Each of us has approached issues of international refugee law, the rise of migrant interdiction, and the implications of the transnational dialectics it creates in our own academic work. Drawing inspiration from our research and advocacy, we set out to structure the conference so that it would provide an opportunity to delve into questions of eroding national sovereignty, debates over the balance between national security concerns and commitments to human rights norms, and struggles over the shifting geographies of judicial constraint and executive power. We hoped to highlight the deeper histories in which migrant interdiction is rooted, the broader international law landscape in which it first emerged and in which it is currently embedded, the ongoing transnational litigation and advocacy approaches various actors have developed to address it, and the vexing questions it raises with regard to issues of human rights and national security. As should become clear from the posts that will follow this introduction, we selected panel themes and chose panelists to facilitate the exploration of these topics.

We are privileged to have posts from many of our distinguished panelists and from our two esteemed keynote speakers, Alexander Aleinikoff, U.N. Deputy High Commissioner for Refugees, and Harold Koh, the Sterling Professor of International Law at Yale Law School. As you will note from each panelist’s bio, some have been grappling with issues of migrant interdiction since the 1980s while others are newer to the scene, wrestling with the more recent forms of maritime border-policing that have developed in Europe and Australia over the past decade. Each brings a unique perspective to the table, and we hope that you find their contributions as illuminating and provocative as we have.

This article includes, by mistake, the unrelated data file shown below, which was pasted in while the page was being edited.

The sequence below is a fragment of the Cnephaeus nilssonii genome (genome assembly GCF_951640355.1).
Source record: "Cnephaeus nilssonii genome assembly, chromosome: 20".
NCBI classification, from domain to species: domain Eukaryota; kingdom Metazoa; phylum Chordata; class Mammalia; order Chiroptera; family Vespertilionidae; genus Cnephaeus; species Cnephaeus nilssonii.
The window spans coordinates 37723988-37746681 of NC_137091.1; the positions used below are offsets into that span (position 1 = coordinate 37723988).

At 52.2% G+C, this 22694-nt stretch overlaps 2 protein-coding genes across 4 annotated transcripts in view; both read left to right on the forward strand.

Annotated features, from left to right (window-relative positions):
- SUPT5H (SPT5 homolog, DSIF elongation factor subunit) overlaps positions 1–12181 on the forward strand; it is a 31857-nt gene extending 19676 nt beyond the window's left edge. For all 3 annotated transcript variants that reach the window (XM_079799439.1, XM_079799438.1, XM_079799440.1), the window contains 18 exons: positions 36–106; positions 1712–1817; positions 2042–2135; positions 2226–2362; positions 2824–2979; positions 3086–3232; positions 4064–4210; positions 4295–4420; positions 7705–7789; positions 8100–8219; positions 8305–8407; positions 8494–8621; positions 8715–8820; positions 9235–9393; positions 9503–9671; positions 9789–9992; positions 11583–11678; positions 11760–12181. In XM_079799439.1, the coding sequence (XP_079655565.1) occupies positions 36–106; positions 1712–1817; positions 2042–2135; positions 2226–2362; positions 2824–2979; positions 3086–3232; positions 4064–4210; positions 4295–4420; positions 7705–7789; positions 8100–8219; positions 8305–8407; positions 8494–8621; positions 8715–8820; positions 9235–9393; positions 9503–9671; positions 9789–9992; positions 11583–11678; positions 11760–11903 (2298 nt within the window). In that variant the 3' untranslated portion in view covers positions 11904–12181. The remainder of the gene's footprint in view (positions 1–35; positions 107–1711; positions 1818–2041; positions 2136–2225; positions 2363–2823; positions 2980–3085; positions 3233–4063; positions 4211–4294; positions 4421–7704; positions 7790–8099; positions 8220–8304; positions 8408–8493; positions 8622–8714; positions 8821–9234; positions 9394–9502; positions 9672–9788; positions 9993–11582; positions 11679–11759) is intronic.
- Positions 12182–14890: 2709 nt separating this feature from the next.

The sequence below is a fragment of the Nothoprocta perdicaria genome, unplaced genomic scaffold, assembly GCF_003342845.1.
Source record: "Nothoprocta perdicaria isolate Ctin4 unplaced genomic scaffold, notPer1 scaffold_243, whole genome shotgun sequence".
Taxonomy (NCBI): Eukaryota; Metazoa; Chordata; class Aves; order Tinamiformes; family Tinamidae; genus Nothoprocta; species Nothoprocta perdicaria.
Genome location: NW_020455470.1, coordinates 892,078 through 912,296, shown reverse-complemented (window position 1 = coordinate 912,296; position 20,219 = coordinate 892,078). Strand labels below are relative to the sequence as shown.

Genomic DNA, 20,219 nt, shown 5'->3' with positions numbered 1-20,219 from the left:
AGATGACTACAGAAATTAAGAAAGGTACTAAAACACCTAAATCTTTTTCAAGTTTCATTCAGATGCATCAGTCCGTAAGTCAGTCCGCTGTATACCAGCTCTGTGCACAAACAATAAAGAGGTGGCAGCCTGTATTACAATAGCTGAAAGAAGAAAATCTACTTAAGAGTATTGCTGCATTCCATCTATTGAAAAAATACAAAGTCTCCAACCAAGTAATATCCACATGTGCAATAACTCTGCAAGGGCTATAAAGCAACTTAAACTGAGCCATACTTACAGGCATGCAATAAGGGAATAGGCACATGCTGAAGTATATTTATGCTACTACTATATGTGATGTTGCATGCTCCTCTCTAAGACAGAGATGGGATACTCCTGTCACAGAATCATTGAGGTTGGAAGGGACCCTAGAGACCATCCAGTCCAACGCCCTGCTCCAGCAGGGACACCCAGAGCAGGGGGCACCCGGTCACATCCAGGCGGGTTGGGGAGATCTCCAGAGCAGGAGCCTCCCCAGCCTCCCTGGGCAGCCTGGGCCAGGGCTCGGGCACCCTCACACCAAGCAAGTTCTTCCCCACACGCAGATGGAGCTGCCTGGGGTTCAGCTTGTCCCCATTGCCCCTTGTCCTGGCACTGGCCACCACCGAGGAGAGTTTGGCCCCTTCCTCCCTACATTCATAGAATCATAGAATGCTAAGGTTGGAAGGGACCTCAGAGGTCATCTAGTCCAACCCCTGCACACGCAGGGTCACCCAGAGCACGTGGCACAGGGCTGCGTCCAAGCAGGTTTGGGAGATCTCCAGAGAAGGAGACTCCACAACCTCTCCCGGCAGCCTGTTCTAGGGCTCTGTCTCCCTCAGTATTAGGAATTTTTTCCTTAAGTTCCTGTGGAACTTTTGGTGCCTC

http://opiniojuris.org/2014/03/10/online-symposium-globalization-high-seas-interdiction-sales-legacy-beyond/

Ukraine Insta-Symposium: Crimea, Ukraine and Russia: Self-Determination, Intervention and International Law

by Robert McCorquodale

[Robert McCorquodale is the Director of the British Institute of International and Comparative Law and Professor of International Law and Human Rights at the University of Nottingham.]

Our responses to what has been happening in Ukraine and the reactions of various governments, may depend on how we view the politics of the region and the moral claims being made. The rule of law is also of direct relevance, as ‘[we] believe that preserving law and order in today’s complex and turbulent world is one of the few ways to keep international relations from sliding into chaos. The law is still the law, and we must follow it whether we like it or not.’ These words are those of President Putin, written a few months ago in order to prevent the US, UK and other governments from intervening in Syria. International law is crucial to the situation in the Ukraine. It is of particular relevance to the right of self-determination of the people of Crimea and whether Russia can lawfully intervene on the territory of Ukraine.